Peace Corps alumnus looks back on time at U.


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Photo by Ramon Dompor |

The first Peace Corps volunteers lived at Hegeman Hall on the College Avenue campus during their training session the summer of 1961.


Seventy-one-year-old Byron Hopewell first stepped on campus 49 years ago, but he did not arrive as a student or faculty member.

Instead, he came as one of many men in the summer of 1961 who were to take part in the first Peace Corps training session in the United States.

For 12 weeks, Hopewell's group, known as Colombia I, prepared themselves at the University for two years of service in Colombia by learning different aspects of the country's way of life as well as American government.

"We studied Latin American and Colombian history and culture, community organization and development, Spanish [and] American democracy, with one lecture on Communism," Hopewell said.

Various documents from Hopewell's notebooks that summer show lessons that covered topics such as the economic development of Colombia and the importance of coffee as an export, taught by former University economics Professor James Street.

His notes also show lessons on U.S. foreign policy as well as pragmatism in American culture.

Aside from these classes, the trainees also had a physical education program where they learned to play soccer, Hopewell said.

In addition to good health and academic knowledge, practical lessons were part of their curriculum.

"We were judged on our ability to adjust to new circumstances, learn enough Spanish to communicate effectively and demonstrate some degree of positive interpersonal relations," Hopewell said.

At the end of their three months at the University, the trainees spent several weeks in Colombia at an agricultural training institute followed by a week of leave.

"Our group was invited to the White House, where we met President [John F.] Kennedy and Vice President [Lyndon B.] Johnson the day before leaving from New York City for a flight to Bogota," Hopewell said.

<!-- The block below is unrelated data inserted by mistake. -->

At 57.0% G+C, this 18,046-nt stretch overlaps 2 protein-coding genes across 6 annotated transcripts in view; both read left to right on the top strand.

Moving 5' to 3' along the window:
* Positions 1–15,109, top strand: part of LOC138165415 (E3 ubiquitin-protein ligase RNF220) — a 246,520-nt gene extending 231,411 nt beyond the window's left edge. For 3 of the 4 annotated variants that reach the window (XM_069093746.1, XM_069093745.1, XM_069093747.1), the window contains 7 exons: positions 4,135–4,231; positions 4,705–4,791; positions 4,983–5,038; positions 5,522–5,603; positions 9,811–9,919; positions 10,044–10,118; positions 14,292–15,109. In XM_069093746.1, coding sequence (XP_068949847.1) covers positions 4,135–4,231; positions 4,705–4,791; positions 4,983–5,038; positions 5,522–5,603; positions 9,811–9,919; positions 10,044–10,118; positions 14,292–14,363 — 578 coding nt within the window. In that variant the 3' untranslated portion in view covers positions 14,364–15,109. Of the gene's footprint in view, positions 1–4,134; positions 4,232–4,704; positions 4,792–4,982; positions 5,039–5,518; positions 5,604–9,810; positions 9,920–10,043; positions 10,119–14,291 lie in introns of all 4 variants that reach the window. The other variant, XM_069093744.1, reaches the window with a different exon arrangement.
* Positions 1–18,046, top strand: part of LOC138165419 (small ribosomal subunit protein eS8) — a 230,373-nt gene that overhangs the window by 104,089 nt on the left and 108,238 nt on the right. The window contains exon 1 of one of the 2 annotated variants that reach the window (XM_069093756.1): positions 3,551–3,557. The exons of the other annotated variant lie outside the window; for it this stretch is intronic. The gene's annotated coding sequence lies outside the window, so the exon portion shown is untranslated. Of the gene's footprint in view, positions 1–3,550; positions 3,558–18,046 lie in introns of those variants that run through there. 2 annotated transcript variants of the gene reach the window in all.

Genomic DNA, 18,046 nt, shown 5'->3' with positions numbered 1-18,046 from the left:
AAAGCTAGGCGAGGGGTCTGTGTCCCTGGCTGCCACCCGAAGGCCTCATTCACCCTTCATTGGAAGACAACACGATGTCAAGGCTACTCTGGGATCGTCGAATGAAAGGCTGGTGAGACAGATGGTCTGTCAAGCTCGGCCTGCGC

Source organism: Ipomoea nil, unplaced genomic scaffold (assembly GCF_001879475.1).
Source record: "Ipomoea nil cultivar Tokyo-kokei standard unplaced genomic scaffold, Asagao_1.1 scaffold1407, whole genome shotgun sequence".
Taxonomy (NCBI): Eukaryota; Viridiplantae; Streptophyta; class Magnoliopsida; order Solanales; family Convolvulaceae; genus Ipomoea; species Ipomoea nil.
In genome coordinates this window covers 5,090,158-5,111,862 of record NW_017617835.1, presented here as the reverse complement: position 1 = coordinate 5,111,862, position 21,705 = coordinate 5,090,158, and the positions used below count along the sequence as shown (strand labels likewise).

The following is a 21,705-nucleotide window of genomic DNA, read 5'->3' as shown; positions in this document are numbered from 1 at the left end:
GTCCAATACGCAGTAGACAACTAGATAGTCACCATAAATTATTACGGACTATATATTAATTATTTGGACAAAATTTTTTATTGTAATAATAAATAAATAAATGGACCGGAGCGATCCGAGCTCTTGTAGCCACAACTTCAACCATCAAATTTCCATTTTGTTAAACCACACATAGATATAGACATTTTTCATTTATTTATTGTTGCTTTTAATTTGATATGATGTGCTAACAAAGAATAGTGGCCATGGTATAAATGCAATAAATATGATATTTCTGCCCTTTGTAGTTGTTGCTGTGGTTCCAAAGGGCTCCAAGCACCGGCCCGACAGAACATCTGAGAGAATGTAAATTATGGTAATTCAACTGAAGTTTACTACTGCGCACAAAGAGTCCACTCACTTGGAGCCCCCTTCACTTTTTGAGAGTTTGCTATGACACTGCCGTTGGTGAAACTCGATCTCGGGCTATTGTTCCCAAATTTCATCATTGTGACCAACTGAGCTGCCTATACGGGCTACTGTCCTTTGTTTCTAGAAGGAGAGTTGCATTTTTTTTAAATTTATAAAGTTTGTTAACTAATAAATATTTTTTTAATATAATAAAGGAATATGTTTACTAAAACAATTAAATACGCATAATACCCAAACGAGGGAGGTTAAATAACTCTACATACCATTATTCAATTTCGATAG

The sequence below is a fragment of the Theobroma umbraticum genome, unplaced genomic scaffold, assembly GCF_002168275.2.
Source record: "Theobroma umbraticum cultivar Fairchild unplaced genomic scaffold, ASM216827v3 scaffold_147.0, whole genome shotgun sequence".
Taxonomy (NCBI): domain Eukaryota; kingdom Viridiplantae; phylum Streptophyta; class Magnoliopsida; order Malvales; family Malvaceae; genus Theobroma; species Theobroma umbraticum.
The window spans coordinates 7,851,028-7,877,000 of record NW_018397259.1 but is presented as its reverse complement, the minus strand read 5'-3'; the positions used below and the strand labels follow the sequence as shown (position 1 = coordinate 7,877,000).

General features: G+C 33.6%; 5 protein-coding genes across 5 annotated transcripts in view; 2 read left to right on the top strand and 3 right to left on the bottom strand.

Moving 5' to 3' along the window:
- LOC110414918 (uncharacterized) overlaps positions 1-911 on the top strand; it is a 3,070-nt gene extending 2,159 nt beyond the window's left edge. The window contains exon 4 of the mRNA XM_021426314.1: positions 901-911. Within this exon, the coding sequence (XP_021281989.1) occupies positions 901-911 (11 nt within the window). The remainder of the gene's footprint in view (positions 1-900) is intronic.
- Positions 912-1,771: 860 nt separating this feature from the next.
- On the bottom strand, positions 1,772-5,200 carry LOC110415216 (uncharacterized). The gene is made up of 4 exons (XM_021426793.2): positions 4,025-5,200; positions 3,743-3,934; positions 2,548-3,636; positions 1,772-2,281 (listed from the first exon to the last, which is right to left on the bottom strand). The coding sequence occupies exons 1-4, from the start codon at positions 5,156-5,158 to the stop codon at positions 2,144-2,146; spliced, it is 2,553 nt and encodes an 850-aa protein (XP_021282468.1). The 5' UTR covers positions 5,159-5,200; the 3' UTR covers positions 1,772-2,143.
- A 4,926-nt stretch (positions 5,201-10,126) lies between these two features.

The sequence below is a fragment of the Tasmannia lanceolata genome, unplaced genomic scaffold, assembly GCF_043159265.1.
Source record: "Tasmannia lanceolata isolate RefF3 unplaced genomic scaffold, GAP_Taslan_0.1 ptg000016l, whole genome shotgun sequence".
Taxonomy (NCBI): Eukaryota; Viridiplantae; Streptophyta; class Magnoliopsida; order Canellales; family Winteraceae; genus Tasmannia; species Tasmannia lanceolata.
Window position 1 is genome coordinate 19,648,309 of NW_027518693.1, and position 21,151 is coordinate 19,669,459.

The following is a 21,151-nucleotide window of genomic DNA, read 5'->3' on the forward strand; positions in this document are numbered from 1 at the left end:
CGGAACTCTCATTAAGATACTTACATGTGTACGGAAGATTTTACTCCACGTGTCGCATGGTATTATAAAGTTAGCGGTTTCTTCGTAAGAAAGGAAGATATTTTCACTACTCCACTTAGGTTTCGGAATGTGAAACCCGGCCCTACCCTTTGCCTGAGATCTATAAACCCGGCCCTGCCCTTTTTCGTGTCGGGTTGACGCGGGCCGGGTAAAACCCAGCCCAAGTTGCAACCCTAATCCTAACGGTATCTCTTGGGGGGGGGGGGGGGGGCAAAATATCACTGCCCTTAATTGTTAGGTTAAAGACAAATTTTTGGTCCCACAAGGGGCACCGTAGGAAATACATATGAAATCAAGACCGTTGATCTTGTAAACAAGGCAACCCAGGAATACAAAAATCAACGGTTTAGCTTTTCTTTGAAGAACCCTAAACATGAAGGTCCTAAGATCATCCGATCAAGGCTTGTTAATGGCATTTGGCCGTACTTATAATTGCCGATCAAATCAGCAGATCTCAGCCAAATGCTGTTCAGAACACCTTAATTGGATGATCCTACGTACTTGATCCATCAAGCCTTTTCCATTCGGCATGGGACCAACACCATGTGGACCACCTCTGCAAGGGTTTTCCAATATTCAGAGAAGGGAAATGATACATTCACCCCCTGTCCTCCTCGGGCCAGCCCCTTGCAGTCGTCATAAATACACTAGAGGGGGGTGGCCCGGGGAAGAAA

The volunteers lived in Hegeman Hall on the College Avenue campus while they attended classes in a number of lecture halls, he said.

"We were an all-male group and found girlfriends among the summer students, drank at the local taverns, went into New York City on weekends," Hopewell said. "Some, if they lived fairly close, went home on those weekends that were free, often taking other volunteers with them."

Although Hopewell arrived in a group of more than 80 volunteers, not all of them were sent out, according to an Aug. 7, 1961 article of the Summer Times, an old summer session paper at the University.

"About 20 of those who arrived at the beginning were ‘deselected' during or at the end of training," Hopewell said.

Only 62 men were sent out to Colombia to work, said Nicole Pride, University Media Relations public relations specialist.

Those who met the Peace Corps selection committee's standards would be used in Washington, D.C., for service, according to the article.

Despite their curriculum, the volunteers had their own feedback about the program and decided to write a letter to then Director of the Peace Corps Robert Sargent Shriver that invited him to visit the group at the University.

"Keep in mind that we were being trained to be community organizers and activists and so it was quite natural that we, as a group, wanted to make certain that our training was relevant," Hopewell said. "When some of us determined that some changes needed to be made, we went to the top to get some action."

A committee was formed to discuss training issues with the training administration, which Hopewell served on as a clerk.

Though the trainees found the program reasonably good, they felt there was something missing.

"When the volunteers arrived at Rutgers, there was a general feeling of dedication, enthusiasm and challenge," according to a draft of the letter. "In the course of the program, much of this feeling has been lost."

They attributed this to a lack of stimulation throughout the program, according to the draft.